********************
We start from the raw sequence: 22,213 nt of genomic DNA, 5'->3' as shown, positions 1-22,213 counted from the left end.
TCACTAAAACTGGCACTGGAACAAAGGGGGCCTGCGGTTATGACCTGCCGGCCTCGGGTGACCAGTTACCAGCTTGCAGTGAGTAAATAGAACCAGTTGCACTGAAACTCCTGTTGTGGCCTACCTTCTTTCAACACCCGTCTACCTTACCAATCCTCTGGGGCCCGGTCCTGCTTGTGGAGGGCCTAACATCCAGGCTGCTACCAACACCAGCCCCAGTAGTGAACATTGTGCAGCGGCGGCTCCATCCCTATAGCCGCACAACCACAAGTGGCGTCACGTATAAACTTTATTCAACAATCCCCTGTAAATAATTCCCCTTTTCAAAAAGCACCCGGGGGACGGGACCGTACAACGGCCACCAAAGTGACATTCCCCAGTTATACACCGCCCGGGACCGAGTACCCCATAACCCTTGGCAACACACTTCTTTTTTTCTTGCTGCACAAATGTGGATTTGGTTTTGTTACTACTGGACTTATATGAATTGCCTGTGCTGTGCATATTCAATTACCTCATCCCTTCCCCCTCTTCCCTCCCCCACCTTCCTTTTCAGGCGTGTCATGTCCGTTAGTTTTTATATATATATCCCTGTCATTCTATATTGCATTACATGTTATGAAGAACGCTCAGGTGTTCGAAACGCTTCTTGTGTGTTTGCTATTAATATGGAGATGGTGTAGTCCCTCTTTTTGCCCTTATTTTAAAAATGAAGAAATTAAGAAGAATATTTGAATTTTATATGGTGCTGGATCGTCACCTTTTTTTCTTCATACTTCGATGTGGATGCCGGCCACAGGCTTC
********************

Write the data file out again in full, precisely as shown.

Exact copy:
We start from the raw sequence: 22,213 nt of genomic DNA, 5'->3' as shown, positions 1-22,213 counted from the left end.
TCACTAAAACTGGCACTGGAACAAAGGGGGCCTGCGGTTATGACCTGCCGGCCTCGGGTGACCAGTTACCAGCTTGCAGTGAGTAAATAGAACCAGTTGCACTGAAACTCCTGTTGTGGCCTACCTTCTTTCAACACCCGTCTACCTTACCAATCCTCTGGGGCCCGGTCCTGCTTGTGGAGGGCCTAACATCCAGGCTGCTACCAACACCAGCCCCAGTAGTGAACATTGTGCAGCGGCGGCTCCATCCCTATAGCCGCACAACCACAAGTGGCGTCACGTATAAACTTTATTCAACAATCCCCTGTAAATAATTCCCCTTTTCAAAAAGCACCCGGGGGACGGGACCGTACAACGGCCACCAAAGTGACATTCCCCAGTTATACACCGCCCGGGACCGAGTACCCCATAACCCTTGGCAACACACTTCTTTTTTTCTTGCTGCACAAATGTGGATTTGGTTTTGTTACTACTGGACTTATATGAATTGCCTGTGCTGTGCATATTCAATTACCTCATCCCTTCCCCCTCTTCCCTCCCCCACCTTCCTTTTCAGGCGTGTCATGTCCGTTAGTTTTTATATATATATCCCTGTCATTCTATATTGCATTACATGTTATGAAGAACGCTCAGGTGTTCGAAACGCTTCTTGTGTGTTTGCTATTAATATGGAGATGGTGTAGTCCCTCTTTTTGCCCTTATTTTAAAAATGAAGAAATTAAGAAGAATATTTGAATTTTATATGGTGCTGGATCGTCACCTTTTTTTCTTCATACTTCGATGTGGATGCCGGCCACAGGCTTC